Hannibal at once set about plans to take care of his remaining soldiers by giving them farms that they could live off of. He had irrigation ditches dug to fertile these farms. He also set about ending the corruption that had plagued the Carthage government. He also implemented a universal tax upon the entire population of the city that taxed each individual the same percent. Never before had the rich of Carthage been asked to donate their own personal wealth for the benefit of the city. Carthage could no longer depend upon mines from Spain which were long gone from their sphere. The initial payment to Rome was fast approaching and this is how the money was generated.  One of these noblemen, named "kid" Hasdrubal, openly wept over the surrender of his wealth before the Carthage senate. Hannibal publicly embarrassed him, which caused several members of the senate to shout that he was weeping over the misfortunes that were brought about the city by Hannibal, himself, and that he should hold his tongue. Hannibal replied that he was not holding judgment over him for the fact that he was weeping, but for the reason that he was weeping. He should have wept when our navy was surrendered to the Romans. When we were denied the ability to protect ourselves from our enemies unless Rome gave their permission. Or when the thousands of his Italian soldiers who had fought for their city for so long, were handed over to the Romans. But instead, he weeps over the less of his misfortunes, the surrendering of his private wealth.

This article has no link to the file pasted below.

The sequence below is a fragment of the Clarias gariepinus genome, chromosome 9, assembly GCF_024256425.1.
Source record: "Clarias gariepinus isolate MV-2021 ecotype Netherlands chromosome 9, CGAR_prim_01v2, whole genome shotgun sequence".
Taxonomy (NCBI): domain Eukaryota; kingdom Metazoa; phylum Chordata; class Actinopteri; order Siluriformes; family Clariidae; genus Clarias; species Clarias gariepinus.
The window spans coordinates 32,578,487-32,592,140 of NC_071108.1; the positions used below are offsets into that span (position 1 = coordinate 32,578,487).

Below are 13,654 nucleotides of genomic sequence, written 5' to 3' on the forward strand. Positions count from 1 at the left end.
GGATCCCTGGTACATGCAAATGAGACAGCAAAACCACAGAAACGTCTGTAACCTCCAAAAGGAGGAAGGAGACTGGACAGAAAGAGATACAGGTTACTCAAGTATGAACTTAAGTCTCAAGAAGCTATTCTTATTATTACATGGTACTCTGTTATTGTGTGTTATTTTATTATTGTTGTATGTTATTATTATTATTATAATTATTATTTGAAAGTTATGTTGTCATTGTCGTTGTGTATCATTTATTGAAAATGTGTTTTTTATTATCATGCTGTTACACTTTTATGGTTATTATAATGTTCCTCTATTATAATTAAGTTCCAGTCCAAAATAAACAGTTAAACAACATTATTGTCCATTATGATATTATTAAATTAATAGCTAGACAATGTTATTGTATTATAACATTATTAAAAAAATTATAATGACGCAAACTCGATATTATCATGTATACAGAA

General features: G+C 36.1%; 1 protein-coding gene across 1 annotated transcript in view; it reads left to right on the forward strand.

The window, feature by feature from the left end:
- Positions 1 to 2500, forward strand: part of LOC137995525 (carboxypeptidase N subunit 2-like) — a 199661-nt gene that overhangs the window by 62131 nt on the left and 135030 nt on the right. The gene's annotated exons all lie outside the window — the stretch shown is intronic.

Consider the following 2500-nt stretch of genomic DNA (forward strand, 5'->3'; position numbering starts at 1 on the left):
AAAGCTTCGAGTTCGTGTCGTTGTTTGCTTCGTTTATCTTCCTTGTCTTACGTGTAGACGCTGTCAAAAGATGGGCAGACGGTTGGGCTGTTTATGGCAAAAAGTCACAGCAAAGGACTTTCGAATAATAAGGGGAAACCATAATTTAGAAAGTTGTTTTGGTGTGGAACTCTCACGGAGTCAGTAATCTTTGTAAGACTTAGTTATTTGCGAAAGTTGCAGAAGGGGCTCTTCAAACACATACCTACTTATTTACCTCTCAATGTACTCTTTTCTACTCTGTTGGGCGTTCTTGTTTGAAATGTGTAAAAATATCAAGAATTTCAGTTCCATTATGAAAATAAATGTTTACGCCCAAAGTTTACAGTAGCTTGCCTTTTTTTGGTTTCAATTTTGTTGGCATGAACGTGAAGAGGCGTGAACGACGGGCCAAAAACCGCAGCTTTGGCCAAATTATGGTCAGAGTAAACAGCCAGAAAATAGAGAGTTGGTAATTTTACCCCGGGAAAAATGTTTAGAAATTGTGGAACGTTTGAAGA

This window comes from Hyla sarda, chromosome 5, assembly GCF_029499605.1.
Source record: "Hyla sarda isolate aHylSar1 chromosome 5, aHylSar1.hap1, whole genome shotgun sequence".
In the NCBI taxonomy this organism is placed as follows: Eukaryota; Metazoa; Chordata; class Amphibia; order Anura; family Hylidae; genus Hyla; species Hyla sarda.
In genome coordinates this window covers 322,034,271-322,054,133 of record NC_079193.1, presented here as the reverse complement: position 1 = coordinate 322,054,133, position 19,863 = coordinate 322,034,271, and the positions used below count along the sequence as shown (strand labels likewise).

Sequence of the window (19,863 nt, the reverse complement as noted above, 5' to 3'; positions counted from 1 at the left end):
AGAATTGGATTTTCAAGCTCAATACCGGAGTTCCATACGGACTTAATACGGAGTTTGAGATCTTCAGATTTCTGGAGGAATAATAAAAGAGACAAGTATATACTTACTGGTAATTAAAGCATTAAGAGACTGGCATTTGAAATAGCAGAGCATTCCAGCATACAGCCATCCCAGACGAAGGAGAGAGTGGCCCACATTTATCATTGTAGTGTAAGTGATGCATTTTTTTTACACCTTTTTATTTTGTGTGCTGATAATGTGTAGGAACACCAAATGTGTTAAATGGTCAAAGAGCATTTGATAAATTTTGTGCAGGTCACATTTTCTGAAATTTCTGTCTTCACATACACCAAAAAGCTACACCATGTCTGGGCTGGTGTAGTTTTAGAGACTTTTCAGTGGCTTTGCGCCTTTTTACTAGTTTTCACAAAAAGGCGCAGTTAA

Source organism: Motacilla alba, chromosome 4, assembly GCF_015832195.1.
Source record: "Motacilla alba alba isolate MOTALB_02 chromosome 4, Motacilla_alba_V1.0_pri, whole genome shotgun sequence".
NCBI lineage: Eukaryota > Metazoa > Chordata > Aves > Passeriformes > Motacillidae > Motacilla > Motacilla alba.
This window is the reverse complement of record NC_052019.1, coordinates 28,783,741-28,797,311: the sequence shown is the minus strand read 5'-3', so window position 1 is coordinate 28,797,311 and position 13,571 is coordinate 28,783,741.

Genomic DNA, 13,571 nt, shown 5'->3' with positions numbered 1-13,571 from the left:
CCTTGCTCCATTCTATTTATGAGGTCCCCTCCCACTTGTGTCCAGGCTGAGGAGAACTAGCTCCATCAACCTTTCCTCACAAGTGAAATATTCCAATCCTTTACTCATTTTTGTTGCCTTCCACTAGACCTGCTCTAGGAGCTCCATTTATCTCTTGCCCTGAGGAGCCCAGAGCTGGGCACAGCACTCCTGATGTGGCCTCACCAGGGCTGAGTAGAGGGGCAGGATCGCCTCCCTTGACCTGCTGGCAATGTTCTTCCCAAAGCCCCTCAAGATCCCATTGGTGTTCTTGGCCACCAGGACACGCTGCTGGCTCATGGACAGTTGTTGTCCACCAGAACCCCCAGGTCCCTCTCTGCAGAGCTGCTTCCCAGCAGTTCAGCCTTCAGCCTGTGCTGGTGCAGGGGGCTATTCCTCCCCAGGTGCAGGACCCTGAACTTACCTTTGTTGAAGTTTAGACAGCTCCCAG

By implementing these measures, Hannibal was very popular among the majority of the populace, however, among the rich, he made powerful enemies who were able to ally themselves with certain senators who would implement actions to bring about his downfall.  These senators left for Rome in the spring of 195 B.C. with rumors that Hannibal was ready to form an alliance with King Antiochus of Syria and re-new war with Rome. Antiochus had long been a thorn in the side of Rome in the eastern portion of her empire and was rumored to be mobilizing for war.